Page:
Follow all guidelines and instructions for any prescription drugs and follow them.
However, many people drink alcohol while taking metformin. As with everything, if you live with diabetes, moderation is always the key.
The general guidelines are as follows: for women, a moderate amount of alcohol is no more than one drink per day, and for men, a moderate amount is no more than two drinks per day.
How to make drinking safer if you have diabetes
There are additional guidelines for drinking alcohol if you have diabetes to make sure you drink in a safer way:
- Don’t drink alcohol when your blood sugar is low
- Don’t drink alcohol on an empty stomach (eating a snack containing fat and protein before drinking can help stabilize blood sugar levels)
- The pace of drinking water so as not to become dehydrated
- Always carry low blood sugar snacks with you
- Have a snack after drinking
- Test your blood sugar before, during and after drinking, especially before going to bed
- Wear a continuous glucose monitor (CGM) to better track your blood sugar while drinking, with low-level alarms turned on
- Stay with people who know you have diabetes and know how to treat low blood sugar (and even administer glucagon if needed)
- Wear a medical ID bracelet in case of emergency
- Always let someone know where you are going and when you expect to return, along with a way to contact you
- Always keep your cell phone nearby with the ringer on
Many people with diabetes take metformin for better blood sugar levels, and many people with diabetes taking metformin are also curious to see if they can enjoy alcohol or if there are any negative side effects of combining alcohol and metformin.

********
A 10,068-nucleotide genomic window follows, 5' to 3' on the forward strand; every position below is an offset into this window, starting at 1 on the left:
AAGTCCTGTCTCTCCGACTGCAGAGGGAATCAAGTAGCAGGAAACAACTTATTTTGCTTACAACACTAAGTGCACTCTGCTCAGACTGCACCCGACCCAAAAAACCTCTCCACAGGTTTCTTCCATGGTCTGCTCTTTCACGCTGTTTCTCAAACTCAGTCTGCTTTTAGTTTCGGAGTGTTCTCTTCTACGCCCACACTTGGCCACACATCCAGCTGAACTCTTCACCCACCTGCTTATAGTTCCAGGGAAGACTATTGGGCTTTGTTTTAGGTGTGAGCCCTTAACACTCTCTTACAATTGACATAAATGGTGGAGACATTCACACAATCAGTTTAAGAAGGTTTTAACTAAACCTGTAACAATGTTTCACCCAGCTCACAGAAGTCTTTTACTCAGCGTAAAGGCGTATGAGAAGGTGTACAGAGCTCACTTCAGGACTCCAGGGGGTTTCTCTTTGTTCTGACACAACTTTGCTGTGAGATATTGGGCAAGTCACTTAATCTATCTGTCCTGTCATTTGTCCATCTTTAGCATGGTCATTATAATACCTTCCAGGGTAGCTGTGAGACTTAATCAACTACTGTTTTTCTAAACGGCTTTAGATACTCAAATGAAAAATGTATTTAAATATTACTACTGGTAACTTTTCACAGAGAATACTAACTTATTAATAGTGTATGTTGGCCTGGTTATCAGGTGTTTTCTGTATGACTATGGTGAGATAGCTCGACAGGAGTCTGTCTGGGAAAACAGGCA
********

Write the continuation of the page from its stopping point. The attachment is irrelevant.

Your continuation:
While patients should always heed their doctor’s advice, there are a few dangers of combining alcohol and metformin that you should be aware of.
The risk of both lactic acidosis and low blood sugar is increased when metformin and alcohol are used together. In serious cases, these conditions will require immediate medical attention and may be life threatening.
The symptoms of lactic acidosis, low blood sugar, and drunkenness can be similar, so it’s best to pay attention to your surroundings and drink wisely, if at all.
Moderation is key for anyone with diabetes who wants to drink alcohol. Moderate drinking for women is no more than one drink a day, and moderate drinking for men is no more than two drinks a day.
People with diabetes should never drink alcohol on an empty stomach (snack on protein and fat beforehand to help stabilize low blood sugar) or when blood sugar is low. They should be with people who know how to treat low blood sugar and have low sugar snacks with them at all times.
Wearing a CGM (with low alerts on) can help you better monitor your blood sugar while drinking, and checking your blood sugar levels before, during, and after drinking can help prevent low blood sugar.
It’s important to remember that drinking can cause low blood sugar up to 24 hours later, so be extra vigilant if you choose to drink alcohol and develop diabetes.
As always, ask your doctor if you have any concerns or questions about drinking alcohol and taking metformin to treat diabetes.